Meanwhile, at Bauma the company said it aimed to become the world’s third largest construction equipment manufacturer by 2016. The growth plan includes new production plants, new products and development of new markets. In Europe, it has currently developing in Geel, Belgium, a new European spare parts warehouse and headquarters, to be opened in 2015.

Caterpillar’s latest short tailswing mini excavator is the 1.7 t class 301.7D CR, supplied by Wacker Neuson under the manufacturing alliance between the two.

The new machine – which comes fresh on the heels of three conventional, 1.6 to 2.5 t class minis launched late last year, the 301.7D, 302.2D and 302.4D – has an extending undercarriage as standard, 990 mm wide fully retracted and 1300 mm at full width.

The 301.7D CR can be specified with either standard or optional long stick giving an additional 140 mm dig depth, an extra 114 mm load height and 153 mm more reach at ground level. The machine is powered by a 17.8 kW engine, down-rated to 13.2 kW, and oil change intervals are 500 hours for engine oil and 3000 hours for hydraulic oil.

Transportability is a key feature of Volvo’s new short tailswing mini, the ECR25D, which can be transported with up to three buckets and a hydraulic breaker on a small trailer and still weigh less than 3.5 t, including the trailer, which makes it easy to transport without a special drivers licence in much of Europe.

Fitted with a 15.5 kW engine, the ECR25D only exceeds its track width when equipped with an additional counterweight, meaning that the machine can get extremely close to objects without risk of collision as it swings.

The D-Series range offers a variety of optional quick couplers and a Volvo attachments. Other new D series excavators include the 5.8 t class ECR58D and 8.8 t ECR88D, both also launched at Bauma.

In the midi-size, attracting a lot of interest was Kubota Baumaschinen with its first excavator to use a Kubota Stage IIIB engine.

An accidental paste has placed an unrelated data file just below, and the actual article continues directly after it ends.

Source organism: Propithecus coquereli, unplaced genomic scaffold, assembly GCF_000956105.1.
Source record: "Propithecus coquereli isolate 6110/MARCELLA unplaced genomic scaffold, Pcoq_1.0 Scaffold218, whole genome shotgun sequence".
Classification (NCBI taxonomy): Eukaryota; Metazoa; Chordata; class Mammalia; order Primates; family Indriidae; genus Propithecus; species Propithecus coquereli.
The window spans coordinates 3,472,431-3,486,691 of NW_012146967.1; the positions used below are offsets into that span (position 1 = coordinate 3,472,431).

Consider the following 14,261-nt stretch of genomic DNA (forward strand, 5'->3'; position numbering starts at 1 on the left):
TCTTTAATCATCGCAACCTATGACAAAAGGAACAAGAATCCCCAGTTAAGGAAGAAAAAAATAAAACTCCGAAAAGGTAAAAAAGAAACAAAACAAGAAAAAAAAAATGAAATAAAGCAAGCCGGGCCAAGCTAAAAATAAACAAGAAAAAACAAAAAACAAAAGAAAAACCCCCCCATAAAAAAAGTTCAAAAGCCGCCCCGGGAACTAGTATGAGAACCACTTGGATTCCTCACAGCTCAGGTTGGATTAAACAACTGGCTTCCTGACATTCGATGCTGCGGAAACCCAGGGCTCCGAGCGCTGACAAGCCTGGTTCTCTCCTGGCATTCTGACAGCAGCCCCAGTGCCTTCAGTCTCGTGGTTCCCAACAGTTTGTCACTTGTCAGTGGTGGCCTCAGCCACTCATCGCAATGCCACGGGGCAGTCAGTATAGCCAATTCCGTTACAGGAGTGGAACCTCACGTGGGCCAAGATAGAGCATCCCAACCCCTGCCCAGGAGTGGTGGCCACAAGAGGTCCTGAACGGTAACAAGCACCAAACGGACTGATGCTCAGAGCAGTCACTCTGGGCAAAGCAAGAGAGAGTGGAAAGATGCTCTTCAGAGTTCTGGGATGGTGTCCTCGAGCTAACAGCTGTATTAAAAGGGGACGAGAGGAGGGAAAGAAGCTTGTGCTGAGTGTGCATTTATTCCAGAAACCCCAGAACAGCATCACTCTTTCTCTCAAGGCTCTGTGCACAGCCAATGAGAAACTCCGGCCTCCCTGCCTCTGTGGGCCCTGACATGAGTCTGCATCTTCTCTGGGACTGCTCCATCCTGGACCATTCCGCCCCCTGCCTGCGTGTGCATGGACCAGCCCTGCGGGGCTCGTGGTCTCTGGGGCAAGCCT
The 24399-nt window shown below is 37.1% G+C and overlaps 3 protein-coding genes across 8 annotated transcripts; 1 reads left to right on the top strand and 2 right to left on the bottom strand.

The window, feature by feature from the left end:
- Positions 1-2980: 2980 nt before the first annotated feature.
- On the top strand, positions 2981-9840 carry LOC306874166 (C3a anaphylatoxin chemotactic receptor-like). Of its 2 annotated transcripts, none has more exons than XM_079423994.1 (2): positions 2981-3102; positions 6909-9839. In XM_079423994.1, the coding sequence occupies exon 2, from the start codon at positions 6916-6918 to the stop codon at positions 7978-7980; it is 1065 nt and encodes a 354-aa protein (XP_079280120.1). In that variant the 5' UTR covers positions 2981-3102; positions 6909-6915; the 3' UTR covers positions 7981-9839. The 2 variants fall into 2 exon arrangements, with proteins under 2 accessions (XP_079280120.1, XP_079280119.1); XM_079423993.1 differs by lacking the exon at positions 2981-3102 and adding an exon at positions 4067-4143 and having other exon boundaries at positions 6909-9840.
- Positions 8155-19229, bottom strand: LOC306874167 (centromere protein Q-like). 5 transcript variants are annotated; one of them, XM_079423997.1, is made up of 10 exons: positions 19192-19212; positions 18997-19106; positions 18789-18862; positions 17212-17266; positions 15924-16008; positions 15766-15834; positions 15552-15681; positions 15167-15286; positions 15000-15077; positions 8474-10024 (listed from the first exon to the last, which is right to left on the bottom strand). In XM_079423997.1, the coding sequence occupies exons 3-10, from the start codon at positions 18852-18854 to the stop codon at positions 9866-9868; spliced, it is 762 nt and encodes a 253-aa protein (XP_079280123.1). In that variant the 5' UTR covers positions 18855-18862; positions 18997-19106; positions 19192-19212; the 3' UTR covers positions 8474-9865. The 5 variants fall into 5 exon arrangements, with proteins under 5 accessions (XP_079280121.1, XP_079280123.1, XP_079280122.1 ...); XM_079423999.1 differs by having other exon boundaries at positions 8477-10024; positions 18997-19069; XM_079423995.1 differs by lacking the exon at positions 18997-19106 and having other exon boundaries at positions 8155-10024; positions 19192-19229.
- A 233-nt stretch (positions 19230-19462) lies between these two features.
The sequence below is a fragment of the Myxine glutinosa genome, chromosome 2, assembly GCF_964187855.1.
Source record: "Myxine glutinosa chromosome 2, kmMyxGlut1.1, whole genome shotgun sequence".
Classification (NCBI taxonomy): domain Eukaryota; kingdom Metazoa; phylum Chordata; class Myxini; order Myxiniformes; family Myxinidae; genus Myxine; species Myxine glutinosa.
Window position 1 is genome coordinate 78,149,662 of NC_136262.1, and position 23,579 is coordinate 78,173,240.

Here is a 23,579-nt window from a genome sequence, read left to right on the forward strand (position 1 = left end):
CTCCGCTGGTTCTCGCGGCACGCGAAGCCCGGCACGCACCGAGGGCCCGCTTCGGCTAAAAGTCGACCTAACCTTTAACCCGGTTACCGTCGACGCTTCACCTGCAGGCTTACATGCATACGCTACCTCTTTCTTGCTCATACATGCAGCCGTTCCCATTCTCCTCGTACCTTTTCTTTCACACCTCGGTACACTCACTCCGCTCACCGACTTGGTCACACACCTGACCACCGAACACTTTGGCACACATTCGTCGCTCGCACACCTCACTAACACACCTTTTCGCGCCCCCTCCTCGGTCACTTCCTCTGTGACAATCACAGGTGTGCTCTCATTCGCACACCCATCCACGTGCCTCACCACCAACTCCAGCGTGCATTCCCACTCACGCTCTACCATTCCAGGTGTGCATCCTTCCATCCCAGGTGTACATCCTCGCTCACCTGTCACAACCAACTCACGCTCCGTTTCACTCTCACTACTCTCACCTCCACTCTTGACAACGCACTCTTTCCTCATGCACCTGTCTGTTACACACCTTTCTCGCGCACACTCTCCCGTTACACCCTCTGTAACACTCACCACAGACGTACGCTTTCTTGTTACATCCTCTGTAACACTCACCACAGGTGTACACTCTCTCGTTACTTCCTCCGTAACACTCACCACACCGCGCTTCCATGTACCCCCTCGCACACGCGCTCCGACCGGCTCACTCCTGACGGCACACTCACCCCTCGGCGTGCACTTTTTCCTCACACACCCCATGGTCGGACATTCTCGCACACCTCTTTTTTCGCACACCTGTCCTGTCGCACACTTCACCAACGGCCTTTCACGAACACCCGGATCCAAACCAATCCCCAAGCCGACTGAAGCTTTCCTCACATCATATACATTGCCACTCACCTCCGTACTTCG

The new 8 t class KX80-4, which replaces the KX80-3 model, has a Kubota engine using a common rail injection system and diesel particulate filter (DPF). The engine has already been used on Kubota’s agricultural tractors, but this is its first application in a Kubota construction model.

Kubota’s export sales manager Bernard Dewaele told IRN that DPF regeneration will be automatic, with users only prompted if they need to increase engine speed during the process. The operator can also stop regeneration if necessary during working.

The use of the Stage IIIB engine provides fuel efficiency benefits: in ‘Ecomode’ there will be an 18% fuel saving based on the same power output of the ‘dash-3’ model, and savings of 12% will be possible when working in ‘full power’ operation.

All other Kubota excavators are under the 37 kW rating and do not currently require the use of Stage IIIB engines.

Other new midis at Bauma included a 8 t Bobcat and 6 Doosan Infracore excavators. Bobcat is Doosan’s brand for compact equipment, and Doosan concentrates on larger machinery, but there is some overlap at the lower and upper limits of the two ranges.

The 8540 kg operating weight, reduced tailswing E85, shown in prototype at Bauma, is a replacement for the current E80 and is powered by a Yanmar 44.3 kW diesel engine, meeting Stage IIIB emission requirements through the use of exhaust gas recirculation (EGR) and diesel particulate filter (DPF) after-treatment technologies.

The new engine brings immediate benefits over the previous model, says Bobcat, with a 4% increase in power, a 7% improvement in fuel efficiency to 9.76 m3/l, and a 7% increase in bucket digging force to 6.6 t. More efficient hydraulics also lower cycle times by up to 12%.

The Doosan 6 t, reduced tailswing DX62R-3 – also shown as a prototype – replaces the DX60R machine and also offers improvements over its predecessor. These include a “dramatic” 33% increase in hydraulic performance to give a maximum flow rate of 132 l/min.

The digging forces have also been significantly increased - the bucket digging force is now 4.4 t, an increase of more than 7%, and the arm digging force has been raised by a similar level to 2.9 t. The DX62R-3 is powered by a Stage IIIA, 36.2 kW engine.